New York (AP) - Heralding the NAACP for a century of courage and progress, President Barack Obama will come before the nation's oldest civil rights organization Thursday with a message of shared responsibility: Government can help communities, but people are in charge of helping themselves.
Obama, the nation's first black president, is to deliver comments over dinner at the civil rights group's 100 convention.
The speech is Obama's first so directly linked with race since he took office; the White House says Obama has worked on it for about two weeks.
"It's about, in large part, the courage that it took to start the NAACP 100 years ago, and some of the things that they've gone through in the organization and in the community, and what the next 100 years looks like," White House spokesman Bill Burton told reporters traveling with Obama.
Obama will make clear that while the government can help, "individuals will have to take responsibility," according to Burton. The president is expected to make that point, in particular, on matters of education and economic opportunity. He is also expected to address health care, his dominant domestic priority.
Implicit in the appearance, Obama is seeking the backing of the powerful NAACP and its members for his ambitious domestic agenda.
For all the shared interests, White House aides cautioned that the group's leadership had not guaranteed its support of all of Obama's priorities.
"We will be the people at the end of the day who help make him do what he knows he should do," NAACP President Benjamin Jealous told The Associated Press in an interview earlier this year. "We will help create the room for (Obama) to fulfill, I think, his own aspirations for his presidency."
Obama also plans to urge young people to aspire to surpass their role models and resist the lure of mediocrity.
White House aides said the president did not intend to introduce new programs or policy, instead striking an inspirational if restrained tone.
It was not an occasion for a raucous celebration of his history-making campaign, officials said before he flew to New York.
"I think the first speech to black America, the first speech to white America, the first speech to America was the inaugural address," White House spokesman Robert Gibbs told reporters on Wednesday.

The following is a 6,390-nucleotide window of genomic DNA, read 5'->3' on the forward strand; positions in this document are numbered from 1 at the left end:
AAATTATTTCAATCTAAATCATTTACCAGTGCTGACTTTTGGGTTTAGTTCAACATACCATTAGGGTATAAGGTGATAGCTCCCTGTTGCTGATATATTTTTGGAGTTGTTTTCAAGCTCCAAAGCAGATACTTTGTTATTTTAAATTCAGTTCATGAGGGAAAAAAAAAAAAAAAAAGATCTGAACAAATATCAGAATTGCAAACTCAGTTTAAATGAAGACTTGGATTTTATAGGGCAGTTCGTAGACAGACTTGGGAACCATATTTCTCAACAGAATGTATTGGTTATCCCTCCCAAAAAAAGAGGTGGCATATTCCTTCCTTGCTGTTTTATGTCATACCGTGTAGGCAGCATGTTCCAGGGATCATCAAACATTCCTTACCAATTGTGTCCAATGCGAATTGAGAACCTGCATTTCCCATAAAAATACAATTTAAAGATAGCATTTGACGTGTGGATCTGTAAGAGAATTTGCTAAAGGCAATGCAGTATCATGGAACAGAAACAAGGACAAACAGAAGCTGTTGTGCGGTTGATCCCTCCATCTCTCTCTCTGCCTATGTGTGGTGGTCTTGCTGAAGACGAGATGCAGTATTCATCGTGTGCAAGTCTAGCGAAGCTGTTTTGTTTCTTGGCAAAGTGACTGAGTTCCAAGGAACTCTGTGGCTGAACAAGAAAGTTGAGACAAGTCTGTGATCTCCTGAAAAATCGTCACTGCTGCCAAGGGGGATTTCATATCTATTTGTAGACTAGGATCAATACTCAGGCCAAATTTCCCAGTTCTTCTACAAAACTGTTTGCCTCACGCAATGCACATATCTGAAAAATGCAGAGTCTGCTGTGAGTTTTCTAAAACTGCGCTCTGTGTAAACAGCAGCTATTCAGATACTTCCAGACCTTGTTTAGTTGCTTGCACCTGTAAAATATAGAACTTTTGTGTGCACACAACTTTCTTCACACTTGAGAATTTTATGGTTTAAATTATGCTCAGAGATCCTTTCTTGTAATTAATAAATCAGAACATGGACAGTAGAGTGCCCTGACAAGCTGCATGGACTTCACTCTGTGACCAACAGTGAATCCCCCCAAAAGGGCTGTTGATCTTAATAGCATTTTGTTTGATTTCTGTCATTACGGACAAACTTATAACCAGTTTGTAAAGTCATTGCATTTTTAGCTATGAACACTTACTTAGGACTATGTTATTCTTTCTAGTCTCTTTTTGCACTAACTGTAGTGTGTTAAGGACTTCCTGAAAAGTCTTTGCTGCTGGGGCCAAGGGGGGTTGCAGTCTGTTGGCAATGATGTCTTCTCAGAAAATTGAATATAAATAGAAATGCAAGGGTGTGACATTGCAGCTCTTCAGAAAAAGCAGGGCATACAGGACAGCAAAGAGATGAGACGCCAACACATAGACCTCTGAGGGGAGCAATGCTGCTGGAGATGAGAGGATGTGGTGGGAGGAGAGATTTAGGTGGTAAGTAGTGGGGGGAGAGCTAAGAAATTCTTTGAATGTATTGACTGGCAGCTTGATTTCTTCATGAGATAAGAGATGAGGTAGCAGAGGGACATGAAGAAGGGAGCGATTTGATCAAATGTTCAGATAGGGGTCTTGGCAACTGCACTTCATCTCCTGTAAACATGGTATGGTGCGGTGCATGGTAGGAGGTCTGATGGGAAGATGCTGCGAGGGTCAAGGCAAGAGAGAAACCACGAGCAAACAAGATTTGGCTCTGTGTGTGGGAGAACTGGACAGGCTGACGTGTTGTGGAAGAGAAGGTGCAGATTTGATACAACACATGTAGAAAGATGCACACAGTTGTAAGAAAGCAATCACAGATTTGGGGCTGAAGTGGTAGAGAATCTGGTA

Every president since 1909 has visited the NAACP at least once, although some more frequently than others. President George W. Bush skipped the first five meetings before eventually addressing the group in 2006. For Obama, skipping his first invitation and the centennial festivities was not an option.
The president on Thursday was also doing interviews with predominantly black media outlets ahead of his comments to the NAACP.
Jealous has pushed his organization to expand its civil rights work beyond black causes to broader human rights. Some members of his organization have resisted, arguing that much work remains to create racial equality in this country.
"Our agenda as we head into our second century as a civil rights organization is also to revive our legacy as a human rights organization," he told the AP.
White House aides cautioned that Obama wouldn't wade too deeply into those matters, aware his role was not to dictate the organization's mission but to celebrate it, similar to a message Obama shared by video with the group earlier this year.
"It's humbling to think of the progress made possible by ordinary folks who refused to settle for the world as it was and instead stood up and fought to remake the world as it should be," Obama said. "It's humbling to know that it is only because of the men and women of the NAACP, only because of those freedom riders and civil rights workers, those protesters, preachers and teachers, that I can come before you as president of the United States."
Heralding the NAACP for a century of courage and progress, President Barack Obama will come before the nation's oldest civil rights organization Thursday with a message of shared responsibility: Government can help communities, but people are in charge of